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provide better details on the information generated by statistics and maps. Ground-truthing teams must include or work closely with local communities and other relevant local stakeholders as well as technical experts in the area to ensure that the analysis is reflective of the reality on the ground. Field level assessments should also clarify the status of land ownership and current and projected land use, possibly by overlapping user groups.

Special emphasis could be given to areas with potentially lower opportunity cost – marginal and degraded lands

The use of marginal or degraded land for crop production may provide an opportunity to produce bioenergy limiting competition with food production, and if managed in an appropriate way can restore or improve soil quality – lead-ing to enhanced carbon sequestration. Marginal land can be defined either with respect to biophysical or economic performance. In biophysical terms it is land that can only support less than 40% of yields– always in relation to a specific crop. In economic terms marginal land is land where cost-effective production is not possible. Land degradation is a long term loss of ecosystem function, services and land productivity. Many degraded lands are in use. Utilizing marginal and degraded lands for feedstock production may reduce some risks, yet there are signifi-

cant challenges and trade-offs to be considered. These include low yields and greater needs for irrigation and fertilizers. Others are related to the identification whether the lands are truly marginal or degraded.

Even though some land may be classified as marginal or degraded with respect to dominant use systems, this seemingly marginal and unproductive land may fill invalu-able roles and possess other values such as: providing environmental services, serving as a source of natural resources for pastoralists and subsistence farmers, as wildlife corridors, and for the filtration and maintenance of water quality. Displacement of such functions may disrupt important balances with consequences outweighing any environmental benefits from the bioenergy production. Therefore, great care should be taken when identifying these areas and current land use patterns must be analysed systematically, and performed in dialogue with local stakeholders.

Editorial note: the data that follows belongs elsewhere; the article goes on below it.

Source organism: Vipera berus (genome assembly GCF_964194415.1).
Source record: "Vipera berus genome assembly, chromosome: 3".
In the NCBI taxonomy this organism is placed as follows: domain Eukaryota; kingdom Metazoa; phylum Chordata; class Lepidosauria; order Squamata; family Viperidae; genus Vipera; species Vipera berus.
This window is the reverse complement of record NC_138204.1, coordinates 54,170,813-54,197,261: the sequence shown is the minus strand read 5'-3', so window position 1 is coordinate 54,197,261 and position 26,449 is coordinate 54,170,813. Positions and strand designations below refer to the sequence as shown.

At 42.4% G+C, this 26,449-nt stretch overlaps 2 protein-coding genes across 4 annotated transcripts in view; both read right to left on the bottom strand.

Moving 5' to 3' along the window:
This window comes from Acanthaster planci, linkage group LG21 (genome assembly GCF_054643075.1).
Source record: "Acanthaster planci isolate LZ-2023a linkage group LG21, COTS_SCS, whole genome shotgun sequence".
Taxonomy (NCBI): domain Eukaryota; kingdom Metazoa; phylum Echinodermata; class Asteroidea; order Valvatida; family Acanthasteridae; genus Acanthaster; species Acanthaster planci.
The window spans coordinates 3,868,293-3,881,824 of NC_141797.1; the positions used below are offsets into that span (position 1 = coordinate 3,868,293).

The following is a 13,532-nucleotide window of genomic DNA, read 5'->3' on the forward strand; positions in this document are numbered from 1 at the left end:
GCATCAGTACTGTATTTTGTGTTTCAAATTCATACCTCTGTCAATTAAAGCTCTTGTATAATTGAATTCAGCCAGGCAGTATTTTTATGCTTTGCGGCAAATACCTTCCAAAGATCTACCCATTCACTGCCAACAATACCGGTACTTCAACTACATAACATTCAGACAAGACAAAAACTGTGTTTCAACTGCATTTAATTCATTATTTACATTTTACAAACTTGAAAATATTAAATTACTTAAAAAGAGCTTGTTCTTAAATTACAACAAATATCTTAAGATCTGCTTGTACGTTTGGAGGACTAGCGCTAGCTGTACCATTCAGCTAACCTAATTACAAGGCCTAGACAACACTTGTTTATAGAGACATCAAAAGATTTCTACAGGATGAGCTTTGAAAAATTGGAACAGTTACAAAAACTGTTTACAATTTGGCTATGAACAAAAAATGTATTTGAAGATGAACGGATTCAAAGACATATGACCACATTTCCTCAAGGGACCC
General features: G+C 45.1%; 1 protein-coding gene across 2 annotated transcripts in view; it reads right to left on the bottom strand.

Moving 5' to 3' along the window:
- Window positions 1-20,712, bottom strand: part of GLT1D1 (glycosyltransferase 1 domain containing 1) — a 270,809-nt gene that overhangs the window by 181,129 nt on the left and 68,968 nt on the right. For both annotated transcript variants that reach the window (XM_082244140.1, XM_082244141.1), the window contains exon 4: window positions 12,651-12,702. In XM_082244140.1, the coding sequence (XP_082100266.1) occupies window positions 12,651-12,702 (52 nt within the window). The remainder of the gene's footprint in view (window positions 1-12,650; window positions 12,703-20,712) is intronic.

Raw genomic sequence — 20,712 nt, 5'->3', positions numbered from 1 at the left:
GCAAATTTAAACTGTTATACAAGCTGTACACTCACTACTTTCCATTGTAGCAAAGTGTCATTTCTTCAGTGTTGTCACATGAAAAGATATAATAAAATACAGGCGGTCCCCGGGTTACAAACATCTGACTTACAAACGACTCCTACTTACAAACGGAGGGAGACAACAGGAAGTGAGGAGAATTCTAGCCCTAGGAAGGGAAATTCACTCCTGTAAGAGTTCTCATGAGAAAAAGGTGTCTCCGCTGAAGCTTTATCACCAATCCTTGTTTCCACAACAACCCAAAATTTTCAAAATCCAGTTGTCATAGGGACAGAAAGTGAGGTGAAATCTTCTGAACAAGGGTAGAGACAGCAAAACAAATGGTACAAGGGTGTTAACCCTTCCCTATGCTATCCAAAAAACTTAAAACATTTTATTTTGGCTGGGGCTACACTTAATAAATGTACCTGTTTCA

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The Four Step Process* is another approach or process that can be used in determining land suitability for bioenergy production. The process is as follows:

Use of publicly available global map datasets to identify strictly protected areas, and broad zones of high and low risk for development.

Review of publicly available maps

Global data on carbon, biodiversity and other values

Identification of protected areas and broad zones of high and low risk.

National/Regional consultation

Consultation with relevant institutions and experts Identification of important features not identified in global maps Site selection

Detailed site-level assessment and planning

Consultation with local people and feild-based data collection Delineation, and management plan for no-go areas Identification of appropriate areas for potential development

Implementation of responsible land management

Development of appropriate areas, involving stakeholders in decision making On-going monitoring of impacts, and adaptive management Compliance with international best practice

Use of publicly available global map datasets to identify strictly protected areas, and broad zones of high and low risk for development.

Use of publicly available global map datasets to identify strictly protected areas, and broad zones of high and low risk for development.

Use of publicly available global map datasets to identify strictly protected areas, and broad zones of high and low risk for development.

LANDSCAPE LEVEL ASSESSMENT

SITE LEVEL MAPPING

SCREENING

RESPONSIBLE MANAGEMENT

*The Four Step Process has been developed by IUCN. In its suitable land identification process it uses the terms ‘no-go’ and ‘go’ areas to signal potential areas for cultivation. ‘No-go’ terminology in this process is similar to the use of the term ‘exclusion area’ or ‘exclusion zone’ in this document.

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